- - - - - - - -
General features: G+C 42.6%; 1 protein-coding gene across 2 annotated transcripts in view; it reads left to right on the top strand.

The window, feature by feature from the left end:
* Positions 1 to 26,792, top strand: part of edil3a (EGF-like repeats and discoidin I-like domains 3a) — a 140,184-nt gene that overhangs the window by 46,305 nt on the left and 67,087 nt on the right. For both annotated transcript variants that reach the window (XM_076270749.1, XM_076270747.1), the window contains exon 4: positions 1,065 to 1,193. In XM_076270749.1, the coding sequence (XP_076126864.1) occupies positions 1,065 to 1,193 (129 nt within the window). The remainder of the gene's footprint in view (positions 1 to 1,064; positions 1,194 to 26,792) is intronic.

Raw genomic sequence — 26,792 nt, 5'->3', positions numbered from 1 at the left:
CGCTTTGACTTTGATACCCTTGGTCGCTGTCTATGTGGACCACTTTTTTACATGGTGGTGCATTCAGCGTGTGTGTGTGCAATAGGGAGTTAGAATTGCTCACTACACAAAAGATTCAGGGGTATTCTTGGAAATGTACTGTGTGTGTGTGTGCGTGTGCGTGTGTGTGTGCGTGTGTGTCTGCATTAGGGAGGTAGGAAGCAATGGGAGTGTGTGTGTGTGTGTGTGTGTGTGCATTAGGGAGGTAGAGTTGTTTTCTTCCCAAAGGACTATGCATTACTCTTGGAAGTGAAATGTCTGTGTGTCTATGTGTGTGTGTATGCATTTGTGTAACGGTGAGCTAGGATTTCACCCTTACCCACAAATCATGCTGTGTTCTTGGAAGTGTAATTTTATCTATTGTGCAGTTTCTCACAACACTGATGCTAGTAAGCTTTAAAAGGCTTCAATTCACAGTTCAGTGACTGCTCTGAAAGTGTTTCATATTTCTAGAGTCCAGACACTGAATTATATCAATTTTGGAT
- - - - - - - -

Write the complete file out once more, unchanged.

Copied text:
General features: G+C 42.6%; 1 protein-coding gene across 2 annotated transcripts in view; it reads left to right on the top strand.

The window, feature by feature from the left end:
* Positions 1 to 26,792, top strand: part of edil3a (EGF-like repeats and discoidin I-like domains 3a) — a 140,184-nt gene that overhangs the window by 46,305 nt on the left and 67,087 nt on the right. For both annotated transcript variants that reach the window (XM_076270749.1, XM_076270747.1), the window contains exon 4: positions 1,065 to 1,193. In XM_076270749.1, the coding sequence (XP_076126864.1) occupies positions 1,065 to 1,193 (129 nt within the window). The remainder of the gene's footprint in view (positions 1 to 1,064; positions 1,194 to 26,792) is intronic.

Raw genomic sequence — 26,792 nt, 5'->3', positions numbered from 1 at the left:
CGCTTTGACTTTGATACCCTTGGTCGCTGTCTATGTGGACCACTTTTTTACATGGTGGTGCATTCAGCGTGTGTGTGTGCAATAGGGAGTTAGAATTGCTCACTACACAAAAGATTCAGGGGTATTCTTGGAAATGTACTGTGTGTGTGTGTGCGTGTGCGTGTGTGTGTGCGTGTGTGTCTGCATTAGGGAGGTAGGAAGCAATGGGAGTGTGTGTGTGTGTGTGTGTGTGTGCATTAGGGAGGTAGAGTTGTTTTCTTCCCAAAGGACTATGCATTACTCTTGGAAGTGAAATGTCTGTGTGTCTATGTGTGTGTGTATGCATTTGTGTAACGGTGAGCTAGGATTTCACCCTTACCCACAAATCATGCTGTGTTCTTGGAAGTGTAATTTTATCTATTGTGCAGTTTCTCACAACACTGATGCTAGTAAGCTTTAAAAGGCTTCAATTCACAGTTCAGTGACTGCTCTGAAAGTGTTTCATATTTCTAGAGTCCAGACACTGAATTATATCAATTTTGGAT